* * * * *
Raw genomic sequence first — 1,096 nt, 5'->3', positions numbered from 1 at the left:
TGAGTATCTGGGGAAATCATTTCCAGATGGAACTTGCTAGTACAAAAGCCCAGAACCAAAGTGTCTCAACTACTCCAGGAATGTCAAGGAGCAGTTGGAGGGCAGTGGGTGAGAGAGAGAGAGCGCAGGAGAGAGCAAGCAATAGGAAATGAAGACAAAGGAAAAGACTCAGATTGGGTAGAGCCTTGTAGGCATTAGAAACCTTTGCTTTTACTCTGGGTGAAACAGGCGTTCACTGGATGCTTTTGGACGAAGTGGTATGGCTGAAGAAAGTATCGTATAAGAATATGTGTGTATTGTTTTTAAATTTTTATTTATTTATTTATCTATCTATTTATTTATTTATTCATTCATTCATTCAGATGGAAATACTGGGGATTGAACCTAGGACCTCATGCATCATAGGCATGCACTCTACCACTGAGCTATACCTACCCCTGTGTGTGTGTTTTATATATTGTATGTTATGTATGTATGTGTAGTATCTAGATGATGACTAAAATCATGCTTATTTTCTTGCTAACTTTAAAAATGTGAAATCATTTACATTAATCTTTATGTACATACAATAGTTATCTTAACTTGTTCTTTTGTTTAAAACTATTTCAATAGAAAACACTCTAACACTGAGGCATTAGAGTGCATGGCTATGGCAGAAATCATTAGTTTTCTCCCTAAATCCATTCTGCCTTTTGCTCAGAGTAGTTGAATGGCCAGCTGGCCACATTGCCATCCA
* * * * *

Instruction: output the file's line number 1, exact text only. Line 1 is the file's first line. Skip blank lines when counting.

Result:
Raw genomic sequence first — 1,096 nt, 5'->3', positions numbered from 1 at the left: